Floating Solar to Generate 900% More Electricity Across APAC new IEEFA report finds
Asia leads Europe in deploying floating solar, also known as floating photovoltaic (FPV), a new IEEFA report finds. Energy finance analysts Sara Jane Ahmed and Elrika Hamdi at the Institute of Energy Economics and Financial Analysis (IEEFA) note that power demand in the Philippines and Malaysia has dropped by as much as 16 percent during the COVID-19 lockdown, causing extreme stress to electricity grids due to excess power, although such falls have been smaller in Vietnam and Singapore where the pandemic measures have been less stringent to date.
“If the COVID-19 outbreak is to teach one lesson, it would be that utility companies need agile operations, not outdated power stations that burn coal 24/7 and cannot respond quickly to sudden changes or outages,” said Ahmed.
“Our research shows more and more ASEAN countries are building solar farms that float on rivers, dams, lakes and reservoirs – even the sea – to produce clean electricity at prices that can compete with power from polluting coal-fired plants.”
Solar farms are best when installed near hydropower facilities and able to piggyback existing connections to electricity grids, according to the report. Floating solar power can also balance out the peaks and troughs of consumer demand in complex electricity systems.
“The combination of floating solar and hydro on existing dams and reservoirs trumps the economics of adding new baseload coal-fired power plants on-grid systems such as the Java-Bali network that already have generation overcapacity,” said Hamdi.
Floating solar installations have shown they can withstand typhoons, powerful waves, and winds gusting up to 170 kilometres an hour, with offshore FPV now being tested by manufacturers.
“Further, water-borne solar installations are much quicker to build than fossil-fuelled power stations and can be ready in a matter of months, while coal, gas, hydro generators take up to three years to build, and nuclear plants take much longer,” adds Hamdi.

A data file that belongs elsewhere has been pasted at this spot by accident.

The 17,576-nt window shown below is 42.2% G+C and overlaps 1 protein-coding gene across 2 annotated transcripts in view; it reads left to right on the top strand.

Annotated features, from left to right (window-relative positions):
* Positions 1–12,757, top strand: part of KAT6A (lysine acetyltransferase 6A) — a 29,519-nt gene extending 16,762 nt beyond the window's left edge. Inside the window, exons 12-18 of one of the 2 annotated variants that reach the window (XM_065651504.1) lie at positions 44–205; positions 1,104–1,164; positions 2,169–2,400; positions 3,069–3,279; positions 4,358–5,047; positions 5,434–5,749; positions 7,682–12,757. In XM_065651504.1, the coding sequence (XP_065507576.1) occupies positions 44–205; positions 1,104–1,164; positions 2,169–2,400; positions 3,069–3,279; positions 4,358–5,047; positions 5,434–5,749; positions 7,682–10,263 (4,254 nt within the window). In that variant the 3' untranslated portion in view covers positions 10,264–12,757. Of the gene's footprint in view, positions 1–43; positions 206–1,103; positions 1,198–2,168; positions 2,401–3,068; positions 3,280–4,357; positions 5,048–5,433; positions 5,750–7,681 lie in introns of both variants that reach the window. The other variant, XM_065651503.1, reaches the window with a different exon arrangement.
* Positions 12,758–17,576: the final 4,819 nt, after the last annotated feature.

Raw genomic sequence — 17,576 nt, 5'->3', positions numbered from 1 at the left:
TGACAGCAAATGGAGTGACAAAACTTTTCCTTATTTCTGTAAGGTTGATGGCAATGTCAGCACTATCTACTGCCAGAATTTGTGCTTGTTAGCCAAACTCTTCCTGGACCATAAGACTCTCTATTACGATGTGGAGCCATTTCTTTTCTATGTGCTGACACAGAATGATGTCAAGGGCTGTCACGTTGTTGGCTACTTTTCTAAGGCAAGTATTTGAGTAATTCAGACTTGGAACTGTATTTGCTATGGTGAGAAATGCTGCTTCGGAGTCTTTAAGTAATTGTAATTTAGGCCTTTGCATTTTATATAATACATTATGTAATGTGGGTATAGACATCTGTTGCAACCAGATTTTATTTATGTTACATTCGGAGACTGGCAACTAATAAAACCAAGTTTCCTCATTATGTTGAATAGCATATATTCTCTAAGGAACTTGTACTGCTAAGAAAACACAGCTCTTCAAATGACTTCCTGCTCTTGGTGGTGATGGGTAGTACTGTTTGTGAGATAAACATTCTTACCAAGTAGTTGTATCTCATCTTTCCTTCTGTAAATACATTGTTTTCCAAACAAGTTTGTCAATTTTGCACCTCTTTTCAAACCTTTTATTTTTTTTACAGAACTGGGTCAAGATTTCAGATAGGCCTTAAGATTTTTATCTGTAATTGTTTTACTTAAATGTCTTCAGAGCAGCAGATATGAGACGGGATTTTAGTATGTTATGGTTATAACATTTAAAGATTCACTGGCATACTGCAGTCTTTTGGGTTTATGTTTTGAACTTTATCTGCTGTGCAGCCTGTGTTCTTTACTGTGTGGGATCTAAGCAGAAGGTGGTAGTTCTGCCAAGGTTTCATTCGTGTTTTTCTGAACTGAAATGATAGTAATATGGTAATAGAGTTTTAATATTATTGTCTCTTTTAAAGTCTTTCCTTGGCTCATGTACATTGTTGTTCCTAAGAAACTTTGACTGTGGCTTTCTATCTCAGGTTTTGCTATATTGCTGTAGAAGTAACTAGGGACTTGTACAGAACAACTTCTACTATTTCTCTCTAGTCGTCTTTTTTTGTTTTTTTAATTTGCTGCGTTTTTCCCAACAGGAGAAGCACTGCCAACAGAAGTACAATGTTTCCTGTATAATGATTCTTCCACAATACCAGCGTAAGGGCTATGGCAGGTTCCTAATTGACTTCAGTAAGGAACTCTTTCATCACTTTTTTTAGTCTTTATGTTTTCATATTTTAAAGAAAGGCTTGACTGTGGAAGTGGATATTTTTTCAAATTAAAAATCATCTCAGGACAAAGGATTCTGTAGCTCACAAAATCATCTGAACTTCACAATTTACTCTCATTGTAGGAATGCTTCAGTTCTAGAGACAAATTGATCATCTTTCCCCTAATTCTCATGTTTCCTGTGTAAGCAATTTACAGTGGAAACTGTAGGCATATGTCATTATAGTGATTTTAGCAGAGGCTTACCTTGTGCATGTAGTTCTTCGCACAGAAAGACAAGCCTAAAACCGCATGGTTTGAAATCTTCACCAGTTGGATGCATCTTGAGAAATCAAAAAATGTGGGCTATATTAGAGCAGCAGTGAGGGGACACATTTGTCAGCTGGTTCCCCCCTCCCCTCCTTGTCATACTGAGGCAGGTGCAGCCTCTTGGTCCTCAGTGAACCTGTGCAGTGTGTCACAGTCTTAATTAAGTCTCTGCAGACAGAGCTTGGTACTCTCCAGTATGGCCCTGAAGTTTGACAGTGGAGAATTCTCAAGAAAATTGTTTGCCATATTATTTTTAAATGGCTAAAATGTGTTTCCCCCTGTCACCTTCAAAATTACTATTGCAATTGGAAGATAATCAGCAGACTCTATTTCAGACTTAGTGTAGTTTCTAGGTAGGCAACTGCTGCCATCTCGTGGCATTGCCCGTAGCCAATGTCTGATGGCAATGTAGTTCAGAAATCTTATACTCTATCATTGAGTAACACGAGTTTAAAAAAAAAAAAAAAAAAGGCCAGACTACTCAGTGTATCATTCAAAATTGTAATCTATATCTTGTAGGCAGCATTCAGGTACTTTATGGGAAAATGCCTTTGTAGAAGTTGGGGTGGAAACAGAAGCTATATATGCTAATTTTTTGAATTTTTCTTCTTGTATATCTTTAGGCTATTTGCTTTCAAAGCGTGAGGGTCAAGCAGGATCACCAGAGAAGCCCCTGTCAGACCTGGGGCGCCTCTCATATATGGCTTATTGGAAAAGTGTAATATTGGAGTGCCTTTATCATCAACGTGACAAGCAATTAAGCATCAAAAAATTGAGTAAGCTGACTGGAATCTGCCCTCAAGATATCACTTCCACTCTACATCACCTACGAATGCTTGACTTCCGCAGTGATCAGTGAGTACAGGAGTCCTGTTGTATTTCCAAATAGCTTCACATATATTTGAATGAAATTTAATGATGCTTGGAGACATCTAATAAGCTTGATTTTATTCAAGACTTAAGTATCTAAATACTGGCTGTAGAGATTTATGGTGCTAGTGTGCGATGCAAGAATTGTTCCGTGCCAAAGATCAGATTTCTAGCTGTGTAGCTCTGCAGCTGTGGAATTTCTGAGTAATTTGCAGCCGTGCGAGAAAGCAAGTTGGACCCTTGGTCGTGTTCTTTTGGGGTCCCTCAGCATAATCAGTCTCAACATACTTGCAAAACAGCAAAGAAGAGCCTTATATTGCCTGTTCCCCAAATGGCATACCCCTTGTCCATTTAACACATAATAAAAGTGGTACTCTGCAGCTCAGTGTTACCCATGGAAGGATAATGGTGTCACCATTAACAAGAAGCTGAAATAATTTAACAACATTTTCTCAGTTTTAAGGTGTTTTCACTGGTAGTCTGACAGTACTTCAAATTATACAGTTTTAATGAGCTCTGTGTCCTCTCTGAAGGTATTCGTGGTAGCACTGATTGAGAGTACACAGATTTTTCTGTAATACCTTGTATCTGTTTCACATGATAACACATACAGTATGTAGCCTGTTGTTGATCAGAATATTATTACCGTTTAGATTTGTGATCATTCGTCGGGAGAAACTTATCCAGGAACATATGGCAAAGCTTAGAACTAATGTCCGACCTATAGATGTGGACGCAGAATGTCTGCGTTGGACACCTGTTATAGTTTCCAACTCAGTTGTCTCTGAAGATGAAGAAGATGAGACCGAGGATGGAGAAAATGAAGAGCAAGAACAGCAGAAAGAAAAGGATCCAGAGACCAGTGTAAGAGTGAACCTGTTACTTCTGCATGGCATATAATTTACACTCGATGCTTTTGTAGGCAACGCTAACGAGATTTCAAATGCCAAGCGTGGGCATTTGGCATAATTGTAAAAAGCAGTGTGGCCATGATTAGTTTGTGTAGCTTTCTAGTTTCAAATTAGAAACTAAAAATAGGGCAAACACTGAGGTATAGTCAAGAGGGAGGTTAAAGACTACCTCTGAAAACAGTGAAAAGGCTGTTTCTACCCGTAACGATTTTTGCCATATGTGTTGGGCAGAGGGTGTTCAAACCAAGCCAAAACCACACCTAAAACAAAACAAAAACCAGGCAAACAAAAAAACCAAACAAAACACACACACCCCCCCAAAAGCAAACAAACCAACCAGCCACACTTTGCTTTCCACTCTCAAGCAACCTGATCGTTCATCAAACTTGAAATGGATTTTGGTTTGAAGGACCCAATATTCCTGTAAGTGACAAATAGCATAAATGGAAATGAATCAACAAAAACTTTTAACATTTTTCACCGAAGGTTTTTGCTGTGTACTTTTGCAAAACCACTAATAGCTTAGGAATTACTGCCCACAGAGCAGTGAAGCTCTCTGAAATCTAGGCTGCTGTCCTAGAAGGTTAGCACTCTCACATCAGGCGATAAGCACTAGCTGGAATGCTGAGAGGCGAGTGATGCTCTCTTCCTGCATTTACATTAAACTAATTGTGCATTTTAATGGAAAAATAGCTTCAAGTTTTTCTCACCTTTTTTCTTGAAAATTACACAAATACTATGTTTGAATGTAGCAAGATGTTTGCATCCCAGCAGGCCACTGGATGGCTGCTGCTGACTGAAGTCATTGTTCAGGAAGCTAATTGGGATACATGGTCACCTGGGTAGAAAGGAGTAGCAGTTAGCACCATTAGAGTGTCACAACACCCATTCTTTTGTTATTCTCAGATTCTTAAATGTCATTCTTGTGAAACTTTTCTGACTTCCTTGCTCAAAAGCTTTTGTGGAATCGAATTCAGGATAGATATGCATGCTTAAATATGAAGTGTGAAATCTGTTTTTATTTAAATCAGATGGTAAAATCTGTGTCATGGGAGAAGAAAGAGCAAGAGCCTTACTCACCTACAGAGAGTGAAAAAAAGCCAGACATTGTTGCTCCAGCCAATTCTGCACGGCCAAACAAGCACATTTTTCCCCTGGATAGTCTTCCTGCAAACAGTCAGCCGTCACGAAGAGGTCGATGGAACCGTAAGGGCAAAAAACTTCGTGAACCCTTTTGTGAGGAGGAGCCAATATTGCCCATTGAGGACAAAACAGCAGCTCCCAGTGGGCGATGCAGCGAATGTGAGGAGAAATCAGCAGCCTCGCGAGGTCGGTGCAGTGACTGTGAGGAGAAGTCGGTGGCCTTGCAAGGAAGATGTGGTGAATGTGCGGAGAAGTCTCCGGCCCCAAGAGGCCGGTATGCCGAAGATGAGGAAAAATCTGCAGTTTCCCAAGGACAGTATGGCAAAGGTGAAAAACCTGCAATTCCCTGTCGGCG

The first FPV system was built in 2007 in Aichi, Japan, while China is the largest FPV player. At the end of 2018, both Japan and China had a combined FPV installed capacity of 1.3 GW. Vietnam has installed 47 MW of FPV, and most recently, India’s largest power generation firm, National Thermal Power Corporation (NTPC), confirmed it has 200 MW of FPV under development across four sites, making it one of the largest developers in the world.
Up to 2019, the total installed capacity of FPVs among ASEAN countries was mostly below 1 MW. This has changed drastically with at least five countries recently announcing large-scale floating solar plans:
Singapore: in February 2019, Singapore’s Cleantech Solar announced the completion of a 9.8 MW solar installation that includes a mix of rooftop solar and 2.8 MW of FPV on a water reservoir to power Cambodian cement manufacturer Chip Mong Insee Cement Corporation (CMIC). Singapore’s water authority, the Public Utilities Board (PUB) procured 50 MW of FPV on the Tengeh Reservoir in July 2019, with a targeted operational date of 2021. PUB is also in the process of implementing two smaller 1.5 MW FPV systems on the Bedok and Lower Seletar reservoirs.
Thailand: In June 2019, Thailand’s EGAT issued an invitation for 55.5 MW of FPV on the Sirindhorn Dam, co-located with the existing 12 MW Sirindhorn Hydropower Plant. Thailand’s EGAT is also planning for a second FPV with a capacity of 24 MW on the Ubol Ratana Dam. Then in January 2020, a consortium comprised of Thailand’s B Grimm Power Plc and Energy China was awarded a contract to build 45MW of FPV on the Sirindhorn Dam by EGAT.
Malaysia: In August 2019, Malaysia’s Pestech entered a partnership with China’s inverter maker Sungrow to jointly develop FPV solutions in the region, while in October 2019 Chinese solar manufacturer Risen Energy Co. Ltd secured a contract to supply 150 MW of PV modules to power a floating PV park.
Vietnam: In October 2019, Vietnam’s Da Nhim–Ham Thuan–Da Mi (DHD), a subsidiary of national utility EVN which owns and operates hydro plants, commissioned 47.5 MW of FPV, with a targeted increase of 330 MW more in an area where 1MW alone may be able to light 165 homes.
Philippines: In October 2019, Philippines’ Meralco Powergen Corp, a subsidiary of the country’s largest utility company, announced its plans to build 110 MW of FPV on Laguna Lake.
Indonesia: In January 2020, Indonesia’s state-owned PLN utility company signed an FPV deal with UAE’s Masdar for a targeted 145 MW.
For Southeast Asian countries such as the Philippines, Indonesia, Thailand, and Vietnam, the decision to install FPVs is based primarily on the economics of existing grid infrastructure and the issue of land scarcity.
“Focusing on the economics of generation assets in isolation does not make sense because of the need to invest in transmission lines. A grid-level solution, considering the cost of generation plus transmission requirements, is key,” adds Ahmed.
“The geography and demographics of ASEAN present a distinctive opportunity for floating solar,” concludes Hamdi.